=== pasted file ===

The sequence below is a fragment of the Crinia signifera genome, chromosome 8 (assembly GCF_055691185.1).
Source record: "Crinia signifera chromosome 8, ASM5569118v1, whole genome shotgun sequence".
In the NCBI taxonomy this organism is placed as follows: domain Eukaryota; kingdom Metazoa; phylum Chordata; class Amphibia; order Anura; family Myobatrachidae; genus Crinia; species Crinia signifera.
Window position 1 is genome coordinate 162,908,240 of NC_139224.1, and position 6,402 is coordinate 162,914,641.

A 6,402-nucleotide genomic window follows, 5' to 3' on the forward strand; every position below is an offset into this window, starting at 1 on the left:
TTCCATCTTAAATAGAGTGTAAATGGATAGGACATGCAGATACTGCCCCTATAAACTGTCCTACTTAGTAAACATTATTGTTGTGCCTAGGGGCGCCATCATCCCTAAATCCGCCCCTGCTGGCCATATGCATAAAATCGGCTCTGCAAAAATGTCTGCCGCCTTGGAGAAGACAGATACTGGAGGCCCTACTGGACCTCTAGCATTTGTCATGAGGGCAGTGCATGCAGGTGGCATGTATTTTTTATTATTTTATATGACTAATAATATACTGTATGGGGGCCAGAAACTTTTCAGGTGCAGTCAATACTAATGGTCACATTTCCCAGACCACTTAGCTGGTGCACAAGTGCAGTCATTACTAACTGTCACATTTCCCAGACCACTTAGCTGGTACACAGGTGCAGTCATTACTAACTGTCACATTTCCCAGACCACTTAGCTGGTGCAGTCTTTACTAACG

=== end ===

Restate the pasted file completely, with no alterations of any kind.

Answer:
The sequence below is a fragment of the Crinia signifera genome, chromosome 8 (assembly GCF_055691185.1).
Source record: "Crinia signifera chromosome 8, ASM5569118v1, whole genome shotgun sequence".
In the NCBI taxonomy this organism is placed as follows: domain Eukaryota; kingdom Metazoa; phylum Chordata; class Amphibia; order Anura; family Myobatrachidae; genus Crinia; species Crinia signifera.
Window position 1 is genome coordinate 162,908,240 of NC_139224.1, and position 6,402 is coordinate 162,914,641.

A 6,402-nucleotide genomic window follows, 5' to 3' on the forward strand; every position below is an offset into this window, starting at 1 on the left:
TTCCATCTTAAATAGAGTGTAAATGGATAGGACATGCAGATACTGCCCCTATAAACTGTCCTACTTAGTAAACATTATTGTTGTGCCTAGGGGCGCCATCATCCCTAAATCCGCCCCTGCTGGCCATATGCATAAAATCGGCTCTGCAAAAATGTCTGCCGCCTTGGAGAAGACAGATACTGGAGGCCCTACTGGACCTCTAGCATTTGTCATGAGGGCAGTGCATGCAGGTGGCATGTATTTTTTATTATTTTATATGACTAATAATATACTGTATGGGGGCCAGAAACTTTTCAGGTGCAGTCAATACTAATGGTCACATTTCCCAGACCACTTAGCTGGTGCACAAGTGCAGTCATTACTAACTGTCACATTTCCCAGACCACTTAGCTGGTACACAGGTGCAGTCATTACTAACTGTCACATTTCCCAGACCACTTAGCTGGTGCAGTCTTTACTAACG